Contributed by
"William E. Emba"
(A preteen novel, obscurely set in the 50s, only skimmed by
me. I was attracted by the Moebius strip on the cover of the
Scholastic edition. It was a National Book Award finalist, I
presume in some children's category.)
The main character, 11year old Amanda, is finding growing
up challenging. She finds the still childish side of herself,
which she calls "Amanda Woods", and the new maturing side of
herself, which she calls "Amanda K. Woods", difficult to
reconcile.
When it comes to her math homework, the AKW side finally
triumphs, and she gets an A+. There is a scene involving
long division.
But the real mathematical surprise comes later, when Antoine,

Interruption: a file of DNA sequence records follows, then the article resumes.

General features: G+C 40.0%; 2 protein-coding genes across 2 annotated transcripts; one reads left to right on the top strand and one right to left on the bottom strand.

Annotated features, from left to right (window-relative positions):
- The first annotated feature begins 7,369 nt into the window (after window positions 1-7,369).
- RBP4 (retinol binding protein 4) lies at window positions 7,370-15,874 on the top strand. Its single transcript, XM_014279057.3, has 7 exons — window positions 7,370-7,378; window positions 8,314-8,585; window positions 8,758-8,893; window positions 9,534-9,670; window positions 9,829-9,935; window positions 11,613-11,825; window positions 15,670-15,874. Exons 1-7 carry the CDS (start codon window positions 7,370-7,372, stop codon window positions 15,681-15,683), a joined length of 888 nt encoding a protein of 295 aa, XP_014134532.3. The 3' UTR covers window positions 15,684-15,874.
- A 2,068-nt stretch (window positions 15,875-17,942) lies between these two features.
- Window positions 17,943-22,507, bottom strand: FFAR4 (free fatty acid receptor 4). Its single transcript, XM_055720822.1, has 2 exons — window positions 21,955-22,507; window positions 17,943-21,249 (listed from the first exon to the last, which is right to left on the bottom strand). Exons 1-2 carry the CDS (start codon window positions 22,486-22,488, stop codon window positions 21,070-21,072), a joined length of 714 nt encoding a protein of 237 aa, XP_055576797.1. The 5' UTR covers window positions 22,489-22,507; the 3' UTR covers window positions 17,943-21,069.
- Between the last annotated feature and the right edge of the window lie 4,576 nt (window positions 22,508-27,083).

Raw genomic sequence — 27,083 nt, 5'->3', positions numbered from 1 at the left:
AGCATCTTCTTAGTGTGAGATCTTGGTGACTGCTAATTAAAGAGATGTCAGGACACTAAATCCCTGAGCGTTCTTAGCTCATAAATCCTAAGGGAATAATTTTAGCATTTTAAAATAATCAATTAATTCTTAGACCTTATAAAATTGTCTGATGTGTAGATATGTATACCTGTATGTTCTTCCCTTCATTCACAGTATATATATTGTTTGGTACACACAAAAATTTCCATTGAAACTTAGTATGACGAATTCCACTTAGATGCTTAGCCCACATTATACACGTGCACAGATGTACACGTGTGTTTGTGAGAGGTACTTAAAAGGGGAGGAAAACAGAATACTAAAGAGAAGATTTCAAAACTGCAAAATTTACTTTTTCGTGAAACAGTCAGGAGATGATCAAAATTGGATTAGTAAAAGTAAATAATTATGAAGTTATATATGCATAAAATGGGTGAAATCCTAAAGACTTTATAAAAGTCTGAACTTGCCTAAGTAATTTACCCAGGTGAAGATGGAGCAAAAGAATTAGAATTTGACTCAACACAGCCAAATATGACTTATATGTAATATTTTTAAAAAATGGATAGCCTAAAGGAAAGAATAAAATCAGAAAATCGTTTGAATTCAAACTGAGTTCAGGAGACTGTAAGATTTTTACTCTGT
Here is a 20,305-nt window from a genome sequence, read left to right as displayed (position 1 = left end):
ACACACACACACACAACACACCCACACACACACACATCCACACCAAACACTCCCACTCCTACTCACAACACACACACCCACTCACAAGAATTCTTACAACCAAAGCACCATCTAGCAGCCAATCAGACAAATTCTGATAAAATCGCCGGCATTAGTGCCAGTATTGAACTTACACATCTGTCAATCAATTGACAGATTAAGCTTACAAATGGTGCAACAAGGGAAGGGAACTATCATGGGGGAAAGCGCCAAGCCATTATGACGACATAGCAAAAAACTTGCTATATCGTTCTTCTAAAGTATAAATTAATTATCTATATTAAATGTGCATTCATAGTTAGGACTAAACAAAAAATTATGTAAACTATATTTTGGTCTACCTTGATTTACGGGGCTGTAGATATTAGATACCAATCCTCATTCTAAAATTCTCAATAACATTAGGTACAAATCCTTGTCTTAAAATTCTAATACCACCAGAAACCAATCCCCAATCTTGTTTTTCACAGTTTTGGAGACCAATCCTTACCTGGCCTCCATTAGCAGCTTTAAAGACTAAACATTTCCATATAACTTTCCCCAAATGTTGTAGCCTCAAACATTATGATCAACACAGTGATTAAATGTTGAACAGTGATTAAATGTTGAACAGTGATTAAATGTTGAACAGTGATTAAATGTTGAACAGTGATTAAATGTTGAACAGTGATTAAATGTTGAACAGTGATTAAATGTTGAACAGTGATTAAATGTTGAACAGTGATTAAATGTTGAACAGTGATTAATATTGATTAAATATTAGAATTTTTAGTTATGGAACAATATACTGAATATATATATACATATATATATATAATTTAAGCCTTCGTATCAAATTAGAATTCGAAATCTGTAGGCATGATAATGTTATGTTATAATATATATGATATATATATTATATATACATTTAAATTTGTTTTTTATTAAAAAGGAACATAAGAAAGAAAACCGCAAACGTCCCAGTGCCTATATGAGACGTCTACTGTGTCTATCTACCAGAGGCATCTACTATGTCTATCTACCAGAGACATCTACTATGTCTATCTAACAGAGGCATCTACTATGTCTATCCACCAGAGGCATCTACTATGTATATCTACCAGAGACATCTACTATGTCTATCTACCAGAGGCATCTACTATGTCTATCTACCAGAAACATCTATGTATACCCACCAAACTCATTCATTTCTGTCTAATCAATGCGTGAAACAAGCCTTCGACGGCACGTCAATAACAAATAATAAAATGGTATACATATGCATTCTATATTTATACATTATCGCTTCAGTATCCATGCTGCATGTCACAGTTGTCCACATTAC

her pen pal from France, visits with his parents during summer
vacation. *Both* the parents are mathematicians! On being
told that Amanda is smart at math, they give her a Moebius
strip, and she immediately figures out that it is onesided:
"It is called a Moebius strip," Mrs. Bonnier
said. "It is important to geometry. And in life,
too, sometimes the outside turns into the inside
and the inside into the outside."
And after the Bonniers went back to France,
... her mother wanted to know if she realized
that the Bonniers were very special people and
that being a mathematician was a very
special
thing, and that Amanda could be a
mathematician
one day, too, if she wanted.
At the end of the book, Amanda adopts the
Moebius strip as a
metaphor for her growing maturity and
ability to reconcile
opposing demands.
(I must say, this blatant propaganda
surprises me.)